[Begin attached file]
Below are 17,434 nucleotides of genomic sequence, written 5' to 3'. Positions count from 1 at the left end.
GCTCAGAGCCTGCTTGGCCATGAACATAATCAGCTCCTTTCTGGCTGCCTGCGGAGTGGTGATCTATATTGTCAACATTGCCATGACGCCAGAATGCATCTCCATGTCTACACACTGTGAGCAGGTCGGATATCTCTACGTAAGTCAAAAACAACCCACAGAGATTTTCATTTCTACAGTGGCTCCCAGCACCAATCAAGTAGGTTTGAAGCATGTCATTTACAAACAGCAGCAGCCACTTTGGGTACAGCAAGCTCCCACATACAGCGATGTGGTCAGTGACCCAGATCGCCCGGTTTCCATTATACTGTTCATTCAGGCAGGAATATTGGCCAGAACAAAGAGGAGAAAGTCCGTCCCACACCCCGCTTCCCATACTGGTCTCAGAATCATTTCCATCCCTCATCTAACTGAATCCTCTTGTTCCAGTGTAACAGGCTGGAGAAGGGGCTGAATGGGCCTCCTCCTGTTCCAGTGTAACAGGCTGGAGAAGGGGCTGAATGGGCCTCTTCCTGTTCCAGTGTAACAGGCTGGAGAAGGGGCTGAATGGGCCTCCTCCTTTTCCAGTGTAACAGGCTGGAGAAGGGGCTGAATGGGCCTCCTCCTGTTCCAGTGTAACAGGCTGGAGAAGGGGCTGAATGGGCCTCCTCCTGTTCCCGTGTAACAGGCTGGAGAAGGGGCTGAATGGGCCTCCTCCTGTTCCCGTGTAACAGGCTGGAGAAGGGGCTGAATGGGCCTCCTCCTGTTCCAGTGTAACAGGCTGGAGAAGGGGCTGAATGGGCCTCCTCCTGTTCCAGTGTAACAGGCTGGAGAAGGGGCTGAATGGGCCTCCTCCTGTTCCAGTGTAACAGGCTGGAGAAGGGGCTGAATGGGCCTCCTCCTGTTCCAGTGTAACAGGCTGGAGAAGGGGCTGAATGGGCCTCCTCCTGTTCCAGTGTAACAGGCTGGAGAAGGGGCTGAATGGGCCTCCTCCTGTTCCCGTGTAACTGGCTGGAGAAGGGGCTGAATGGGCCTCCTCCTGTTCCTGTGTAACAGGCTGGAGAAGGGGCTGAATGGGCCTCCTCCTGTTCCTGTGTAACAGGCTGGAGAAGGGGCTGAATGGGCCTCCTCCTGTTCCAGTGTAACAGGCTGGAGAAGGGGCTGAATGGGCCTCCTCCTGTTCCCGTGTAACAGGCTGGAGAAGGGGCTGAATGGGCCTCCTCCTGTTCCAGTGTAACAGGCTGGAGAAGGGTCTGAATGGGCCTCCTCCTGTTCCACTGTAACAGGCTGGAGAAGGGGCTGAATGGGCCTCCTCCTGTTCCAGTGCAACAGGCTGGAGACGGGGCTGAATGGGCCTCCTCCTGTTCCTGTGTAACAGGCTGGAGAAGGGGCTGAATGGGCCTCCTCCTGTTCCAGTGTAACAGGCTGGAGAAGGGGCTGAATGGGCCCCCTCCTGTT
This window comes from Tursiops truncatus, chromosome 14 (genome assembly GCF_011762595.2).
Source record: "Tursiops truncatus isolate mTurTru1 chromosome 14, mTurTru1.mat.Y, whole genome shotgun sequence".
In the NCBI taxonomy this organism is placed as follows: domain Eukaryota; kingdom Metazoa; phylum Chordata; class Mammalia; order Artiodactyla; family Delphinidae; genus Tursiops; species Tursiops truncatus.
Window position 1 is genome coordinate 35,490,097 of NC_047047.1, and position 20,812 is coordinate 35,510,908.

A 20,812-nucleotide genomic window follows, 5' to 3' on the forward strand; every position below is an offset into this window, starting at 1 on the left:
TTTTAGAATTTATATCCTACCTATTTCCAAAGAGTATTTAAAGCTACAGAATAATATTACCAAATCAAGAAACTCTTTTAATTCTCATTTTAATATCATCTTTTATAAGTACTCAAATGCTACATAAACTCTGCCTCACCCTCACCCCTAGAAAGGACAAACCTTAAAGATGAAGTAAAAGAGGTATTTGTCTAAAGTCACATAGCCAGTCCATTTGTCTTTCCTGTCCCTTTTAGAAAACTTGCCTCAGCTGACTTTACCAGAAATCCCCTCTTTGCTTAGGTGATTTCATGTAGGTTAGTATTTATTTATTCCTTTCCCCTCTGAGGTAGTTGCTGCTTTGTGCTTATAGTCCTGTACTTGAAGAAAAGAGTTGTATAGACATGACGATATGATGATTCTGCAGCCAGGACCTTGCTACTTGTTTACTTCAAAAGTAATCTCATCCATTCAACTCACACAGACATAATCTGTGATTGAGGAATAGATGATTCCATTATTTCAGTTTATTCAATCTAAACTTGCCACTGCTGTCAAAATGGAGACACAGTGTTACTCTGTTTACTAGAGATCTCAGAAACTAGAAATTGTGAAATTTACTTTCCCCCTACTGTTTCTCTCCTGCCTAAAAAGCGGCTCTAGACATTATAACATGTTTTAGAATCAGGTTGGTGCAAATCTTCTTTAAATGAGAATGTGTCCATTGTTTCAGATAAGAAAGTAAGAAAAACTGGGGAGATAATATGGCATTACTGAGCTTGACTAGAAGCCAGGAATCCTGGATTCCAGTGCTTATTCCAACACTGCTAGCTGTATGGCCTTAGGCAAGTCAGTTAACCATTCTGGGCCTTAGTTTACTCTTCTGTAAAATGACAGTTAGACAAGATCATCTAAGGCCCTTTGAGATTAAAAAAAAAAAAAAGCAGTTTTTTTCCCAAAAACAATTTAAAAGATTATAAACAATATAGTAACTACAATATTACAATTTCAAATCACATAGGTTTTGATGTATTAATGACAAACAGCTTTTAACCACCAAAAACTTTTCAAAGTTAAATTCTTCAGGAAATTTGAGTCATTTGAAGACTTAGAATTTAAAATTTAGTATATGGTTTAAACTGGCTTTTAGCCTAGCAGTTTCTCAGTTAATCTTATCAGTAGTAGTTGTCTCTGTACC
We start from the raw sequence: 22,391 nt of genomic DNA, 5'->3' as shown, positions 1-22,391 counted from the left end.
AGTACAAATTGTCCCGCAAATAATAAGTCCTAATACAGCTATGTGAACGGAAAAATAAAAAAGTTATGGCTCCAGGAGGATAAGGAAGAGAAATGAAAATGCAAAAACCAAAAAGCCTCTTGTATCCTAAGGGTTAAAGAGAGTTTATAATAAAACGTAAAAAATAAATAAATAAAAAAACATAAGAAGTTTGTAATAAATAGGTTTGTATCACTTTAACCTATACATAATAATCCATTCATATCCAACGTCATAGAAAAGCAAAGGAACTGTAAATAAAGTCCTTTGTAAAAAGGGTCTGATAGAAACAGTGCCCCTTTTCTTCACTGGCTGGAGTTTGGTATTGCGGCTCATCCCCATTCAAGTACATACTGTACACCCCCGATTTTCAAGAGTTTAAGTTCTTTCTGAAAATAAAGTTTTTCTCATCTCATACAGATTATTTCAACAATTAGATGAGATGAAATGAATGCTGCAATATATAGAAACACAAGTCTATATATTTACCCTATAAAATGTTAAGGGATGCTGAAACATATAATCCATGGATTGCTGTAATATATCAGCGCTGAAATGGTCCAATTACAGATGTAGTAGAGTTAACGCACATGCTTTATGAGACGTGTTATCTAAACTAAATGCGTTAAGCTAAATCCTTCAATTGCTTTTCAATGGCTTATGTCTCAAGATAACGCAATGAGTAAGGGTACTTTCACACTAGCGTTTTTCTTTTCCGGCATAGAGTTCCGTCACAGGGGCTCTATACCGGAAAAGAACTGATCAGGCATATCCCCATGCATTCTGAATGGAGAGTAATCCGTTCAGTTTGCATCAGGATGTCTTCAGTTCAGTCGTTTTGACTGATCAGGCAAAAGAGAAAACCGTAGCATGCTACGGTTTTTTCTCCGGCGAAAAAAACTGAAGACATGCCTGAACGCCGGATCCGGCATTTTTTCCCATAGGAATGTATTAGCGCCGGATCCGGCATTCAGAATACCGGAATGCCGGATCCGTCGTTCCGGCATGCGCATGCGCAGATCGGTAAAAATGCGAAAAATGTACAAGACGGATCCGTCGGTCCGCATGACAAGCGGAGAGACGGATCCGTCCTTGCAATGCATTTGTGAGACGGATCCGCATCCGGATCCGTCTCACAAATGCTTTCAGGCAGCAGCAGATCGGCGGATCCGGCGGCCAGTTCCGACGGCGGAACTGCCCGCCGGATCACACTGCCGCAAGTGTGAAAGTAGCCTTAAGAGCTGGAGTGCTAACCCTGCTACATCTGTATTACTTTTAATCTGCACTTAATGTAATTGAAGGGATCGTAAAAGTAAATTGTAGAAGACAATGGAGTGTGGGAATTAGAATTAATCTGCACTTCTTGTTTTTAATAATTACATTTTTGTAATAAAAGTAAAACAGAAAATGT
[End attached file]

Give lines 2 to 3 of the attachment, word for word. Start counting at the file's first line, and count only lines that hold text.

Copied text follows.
GCTCAGAGCCTGCTTGGCCATGAACATAATCAGCTCCTTTCTGGCTGCCTGCGGAGTGGTGATCTATATTGTCAACATTGCCATGACGCCAGAATGCATCTCCATGTCTACACACTGTGAGCAGGTCGGATATCTCTACGTAAGTCAAAAACAACCCACAGAGATTTTCATTTCTACAGTGGCTCCCAGCACCAATCAAGTAGGTTTGAAGCATGTCATTTACAAACAGCAGCAGCCACTTTGGGTACAGCAAGCTCCCACATACAGCGATGTGGTCAGTGACCCAGATCGCCCGGTTTCCATTATACTGTTCATTCAGGCAGGAATATTGGCCAGAACAAAGAGGAGAAAGTCCGTCCCACACCCCGCTTCCCATACTGGTCTCAGAATCATTTCCATCCCTCATCTAACTGAATCCTCTTGTTCCAGTGTAACAGGCTGGAGAAGGGGCTGAATGGGCCTCCTCCTGTTCCAGTGTAACAGGCTGGAGAAGGGGCTGAATGGGCCTCTTCCTGTTCCAGTGTAACAGGCTGGAGAAGGGGCTGAATGGGCCTCCTCCTTTTCCAGTGTAACAGGCTGGAGAAGGGGCTGAATGGGCCTCCTCCTGTTCCAGTGTAACAGGCTGGAGAAGGGGCTGAATGGGCCTCCTCCTGTTCCCGTGTAACAGGCTGGAGAAGGGGCTGAATGGGCCTCCTCCTGTTCCCGTGTAACAGGCTGGAGAAGGGGCTGAATGGGCCTCCTCCTGTTCCAGTGTAACAGGCTGGAGAAGGGGCTGAATGGGCCTCCTCCTGTTCCAGTGTAACAGGCTGGAGAAGGGGCTGAATGGGCCTCCTCCTGTTCCAGTGTAACAGGCTGGAGAAGGGGCTGAATGGGCCTCCTCCTGTTCCAGTGTAACAGGCTGGAGAAGGGGCTGAATGGGCCTCCTCCTGTTCCAGTGTAACAGGCTGGAGAAGGGGCTGAATGGGCCTCCTCCTGTTCCCGTGTAACTGGCTGGAGAAGGGGCTGAATGGGCCTCCTCCTGTTCCTGTGTAACAGGCTGGAGAAGGGGCTGAATGGGCCTCCTCCTGTTCCTGTGTAACAGGCTGGAGAAGGGGCTGAATGGGCCTCCTCCTGTTCCAGTGTAACAGGCTGGAGAAGGGGCTGAATGGGCCTCCTCCTGTTCCCGTGTAACAGGCTGGAGAAGGGGCTGAATGGGCCTCCTCCTGTTCCAGTGTAACAGGCTGGAGAAGGGTCTGAATGGGCCTCCTCCTGTTCCACTGTAACAGGCTGGAGAAGGGGCTGAATGGGCCTCCTCCTGTTCCAGTGCAACAGGCTGGAGACGGGGCTGAATGGGCCTCCTCCTGTTCCTGTGTAACAGGCTGGAGAAGGGGCTGAATGGGCCTCCTCCTGTTCCAGTGTAACAGGCTGGAGAAGGGGCTGAATGGGCCCCCTCCTGTT
This window comes from Tursiops truncatus, chromosome 14 (genome assembly GCF_011762595.2).